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Troutnut.com is a photographic shrine to trout, fly fishing, beautiful rivers, the fascinating flies we imitate, and how to match the hatch for every common species in North America. It is run by "Troutnut" Jason Neuswanger with help from many others.

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New "How to fish for grayling" video from the Alaska Dept of Fish & Game

By Troutnut on May 28th, 2014, 3:17 am
The Alaska Department of Fish & Game office here in Fairbanks does a nice job with instructional videos for the public. A while back they created a series on how to setline for burbot, and how to clean them, and now they've come out with a new video about how to fish for grayling. It nicely covers the basics for beginners to grayling or trout fishing, but non-beginners will still enjoy the shots of the Chena River and of grayling feeding underwater.

Not exactly a lunker

By Troutnut on May 16th, 2014
I drove south to North Pole in the evening to check out a couple of clear, spring-fed sloughs and try to catch a round whitefish for burbot bait. After a couple hours drifting nymphs through deep pools, I finally got one.

In the meantime I caught a dozen or so grayling. These sloughs often have good fishing during the grayling spawning run, but that seems to have ended already. I caught several small to medium grayling, but mostly the sloughs were packed full of yearling 3-inchers, for which they are a year-round nursery. They were rising like crazy to a midge hatch... fun to watch, if not to fish.

Photos by Troutnut from Piledriver Slough in Alaska

 From Piledriver Slough in Alaska.
StateAlaska
Date TakenMay 16, 2014
Date AddedMay 17, 2014
AuthorTroutnut
CameraCanon PowerShot D10
Three-inch grayling. Hundreds of fish were rising all around me to an intense midge emergence. Unfortunately, this was one of the biggest ones. From Piledriver Slough in Alaska.
Three-inch grayling. Hundreds of fish were rising all around me to an intense midge emergence. Unfortunately, this was one of the biggest ones.
StateAlaska
Date TakenMay 16, 2014
Date AddedMay 17, 2014
AuthorTroutnut
CameraCanon PowerShot D10

Finally, fly fishing!

By Troutnut on May 1st, 2014
In this area, the first place to catch grayling each year is also one of the least idyllic places in Alaska to fish, a spring-fed slough in downtown North Pole where many of the Chena River's grayling congregate to spawn. It runs low and clear while all the other rivers in the area are high, turbid, and still holding more icebergs than grayling. The angling pressure at popular access points looked more like the Catskills than Alaska, but I was still excited to catch my first fish in months. The grayling were abundant and eager, and I enjoyed ridiculously easy fishing on nymphs and more interesting action on dries for a couple hours before I tired of the highway buzz and the gas station scenery and headed home. Soon, water levels will drop and the real Alaska will be ready for play.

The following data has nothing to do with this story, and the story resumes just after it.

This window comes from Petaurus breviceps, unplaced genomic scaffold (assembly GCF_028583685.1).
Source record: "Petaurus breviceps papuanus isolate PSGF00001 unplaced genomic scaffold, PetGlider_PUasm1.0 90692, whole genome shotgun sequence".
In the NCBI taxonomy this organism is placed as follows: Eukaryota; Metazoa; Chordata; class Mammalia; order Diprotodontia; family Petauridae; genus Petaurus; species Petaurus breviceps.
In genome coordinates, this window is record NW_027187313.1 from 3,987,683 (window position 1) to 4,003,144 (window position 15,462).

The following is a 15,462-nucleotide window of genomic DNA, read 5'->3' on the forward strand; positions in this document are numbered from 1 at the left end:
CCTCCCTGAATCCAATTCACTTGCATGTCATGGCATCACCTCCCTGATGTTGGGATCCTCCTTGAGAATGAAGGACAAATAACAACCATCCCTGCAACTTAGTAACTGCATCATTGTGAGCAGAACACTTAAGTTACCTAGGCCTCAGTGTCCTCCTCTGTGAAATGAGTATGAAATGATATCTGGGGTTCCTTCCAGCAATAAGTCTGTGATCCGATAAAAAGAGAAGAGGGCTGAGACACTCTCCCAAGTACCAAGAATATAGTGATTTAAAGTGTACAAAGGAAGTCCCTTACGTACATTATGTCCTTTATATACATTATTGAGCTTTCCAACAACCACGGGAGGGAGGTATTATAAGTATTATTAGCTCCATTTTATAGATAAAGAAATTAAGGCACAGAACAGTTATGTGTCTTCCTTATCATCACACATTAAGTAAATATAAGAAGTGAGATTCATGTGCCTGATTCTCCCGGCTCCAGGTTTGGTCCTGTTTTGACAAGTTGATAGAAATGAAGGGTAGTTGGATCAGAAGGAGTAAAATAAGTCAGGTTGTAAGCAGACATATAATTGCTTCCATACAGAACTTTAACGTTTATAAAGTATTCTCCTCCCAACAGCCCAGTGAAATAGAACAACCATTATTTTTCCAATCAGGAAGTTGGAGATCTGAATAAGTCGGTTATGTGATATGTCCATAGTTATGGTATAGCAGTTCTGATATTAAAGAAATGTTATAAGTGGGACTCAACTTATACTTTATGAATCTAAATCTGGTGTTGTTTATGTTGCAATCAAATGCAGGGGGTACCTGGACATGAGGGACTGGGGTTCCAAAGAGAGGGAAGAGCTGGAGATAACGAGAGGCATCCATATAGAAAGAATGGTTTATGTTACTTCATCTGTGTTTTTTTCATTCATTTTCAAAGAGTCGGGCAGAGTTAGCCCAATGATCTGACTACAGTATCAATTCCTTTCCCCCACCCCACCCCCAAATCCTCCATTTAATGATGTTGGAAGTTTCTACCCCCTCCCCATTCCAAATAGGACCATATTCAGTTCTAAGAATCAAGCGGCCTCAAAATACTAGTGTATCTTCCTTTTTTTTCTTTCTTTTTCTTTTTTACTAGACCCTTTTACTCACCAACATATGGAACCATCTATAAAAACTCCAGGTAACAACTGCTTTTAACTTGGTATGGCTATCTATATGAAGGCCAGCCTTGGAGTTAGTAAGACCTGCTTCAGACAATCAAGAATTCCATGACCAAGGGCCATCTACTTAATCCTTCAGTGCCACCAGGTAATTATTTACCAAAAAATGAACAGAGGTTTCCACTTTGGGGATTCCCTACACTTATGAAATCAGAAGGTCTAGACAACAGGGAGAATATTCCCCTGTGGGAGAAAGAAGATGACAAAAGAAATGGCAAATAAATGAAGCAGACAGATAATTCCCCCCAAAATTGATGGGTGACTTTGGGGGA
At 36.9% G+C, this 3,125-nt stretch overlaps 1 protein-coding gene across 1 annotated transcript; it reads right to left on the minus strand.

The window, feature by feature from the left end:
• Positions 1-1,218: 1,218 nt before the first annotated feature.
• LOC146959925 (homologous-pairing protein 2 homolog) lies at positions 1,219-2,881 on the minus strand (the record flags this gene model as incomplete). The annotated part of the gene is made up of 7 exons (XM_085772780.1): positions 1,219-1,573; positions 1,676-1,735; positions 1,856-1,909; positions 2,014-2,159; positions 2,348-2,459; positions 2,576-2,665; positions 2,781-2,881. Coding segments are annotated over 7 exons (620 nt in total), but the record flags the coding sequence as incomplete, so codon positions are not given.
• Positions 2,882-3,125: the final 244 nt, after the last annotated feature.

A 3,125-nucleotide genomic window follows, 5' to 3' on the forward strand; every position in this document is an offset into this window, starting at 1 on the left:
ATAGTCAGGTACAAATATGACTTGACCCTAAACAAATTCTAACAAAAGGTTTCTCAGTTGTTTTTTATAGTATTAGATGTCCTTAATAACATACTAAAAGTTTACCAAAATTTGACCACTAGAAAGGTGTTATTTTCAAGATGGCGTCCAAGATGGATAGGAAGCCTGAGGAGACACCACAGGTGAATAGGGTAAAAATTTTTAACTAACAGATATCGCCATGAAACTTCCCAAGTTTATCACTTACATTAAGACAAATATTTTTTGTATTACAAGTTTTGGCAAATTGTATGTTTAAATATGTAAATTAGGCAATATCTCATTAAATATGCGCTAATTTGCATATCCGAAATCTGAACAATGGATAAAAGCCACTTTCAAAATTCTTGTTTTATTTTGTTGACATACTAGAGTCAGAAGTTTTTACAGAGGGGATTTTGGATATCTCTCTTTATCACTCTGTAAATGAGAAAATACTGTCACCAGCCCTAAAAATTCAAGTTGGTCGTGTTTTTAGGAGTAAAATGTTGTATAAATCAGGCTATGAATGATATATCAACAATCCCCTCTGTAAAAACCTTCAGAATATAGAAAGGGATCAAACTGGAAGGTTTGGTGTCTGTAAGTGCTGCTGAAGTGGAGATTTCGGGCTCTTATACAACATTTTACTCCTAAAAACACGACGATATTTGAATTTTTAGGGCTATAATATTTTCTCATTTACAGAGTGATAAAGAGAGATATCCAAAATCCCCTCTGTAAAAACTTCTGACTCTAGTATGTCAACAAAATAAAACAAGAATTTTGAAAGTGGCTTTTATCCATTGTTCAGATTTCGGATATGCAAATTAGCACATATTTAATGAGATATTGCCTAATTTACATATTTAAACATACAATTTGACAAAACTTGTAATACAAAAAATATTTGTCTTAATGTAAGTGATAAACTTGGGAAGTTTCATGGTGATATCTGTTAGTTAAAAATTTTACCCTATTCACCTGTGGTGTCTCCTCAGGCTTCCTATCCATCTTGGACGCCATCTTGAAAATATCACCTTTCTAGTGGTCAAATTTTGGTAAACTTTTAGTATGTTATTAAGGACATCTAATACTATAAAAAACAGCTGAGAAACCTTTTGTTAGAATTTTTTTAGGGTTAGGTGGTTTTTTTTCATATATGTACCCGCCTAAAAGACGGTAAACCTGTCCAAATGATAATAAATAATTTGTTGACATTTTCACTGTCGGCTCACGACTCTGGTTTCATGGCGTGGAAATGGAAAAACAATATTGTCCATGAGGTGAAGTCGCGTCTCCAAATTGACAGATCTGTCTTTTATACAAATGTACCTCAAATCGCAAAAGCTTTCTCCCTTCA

Photos by Troutnut from Badger Slough in Alaska

A decent grayling for this stream From Badger Slough in Alaska.
A decent grayling for this stream
StateAlaska
Date TakenMay 1, 2014
Date AddedMay 2, 2014
AuthorTroutnut
CameraCanon PowerShot D10
First fish of 2014 From Badger Slough in Alaska.
First fish of 2014
StateAlaska
Date TakenMay 1, 2014
Date AddedMay 2, 2014
AuthorTroutnut
CameraCanon PowerShot D10
 From Badger Slough in Alaska.
StateAlaska
Date TakenMay 1, 2014
Date AddedMay 2, 2014
AuthorTroutnut
CameraCanon PowerShot D10

On-stream insect photos by Troutnut from Badger Slough in Alaska

The least welcome sign of spring  In this picture: True Fly Family Culicidae (Mosquitoes). From Badger Slough in Alaska.
The least welcome sign of spring

In this picture: True Fly Family Culicidae (Mosquitoes).
StateAlaska
Date TakenMay 1, 2014
Date AddedMay 2, 2014
AuthorTroutnut
CameraCanon PowerShot D10

Spring break-up on the Tanana River

By Troutnut on April 26th, 2014
My wife and I checked out the Tanana for burbot this weekend, just a day or two after the Nenana Ice Classic tripod fell, indicating that the ice went out about fifty miles downstream. We found no sign of fish at the first spot we tried, which had open water with ice chunks floating around. At the second spot, we caught the ice break-up in action--a spectacular show to watch.

Videos by Troutnut from the Tanana River in Alaska

Spring break-up on the Tanana River near Fairbanks
On April 26, 2014, we caught the last of the contiguous ice across the Tanana River near Fairbanks breaking up and washing away.
StateAlaska
LocationTanana River
Date ShotApr 26, 2014
Date AddedMay 4, 2014
AuthorTroutnut
CameraNikon P7700

Photos by Troutnut from the Tanana River in Alaska

Spring is finally coming

By Troutnut on April 25th, 2014
Things have melted here in Alaska just enough for me to slip and slide my way up the hilly, narrow, rutted trail of ice and mud leading to a scenic mountain where I sometimes find some ptarmigan in the fall. I was hoping to get a few birds for the table before the season closes on April 30th, but I climbed all over the little mountaintop and didn't see or hear a single one. Hunting is over for now, but grayling should be returning to fishable streams as I write.

Photos by Troutnut from Miscellaneous Alaska in Alaska

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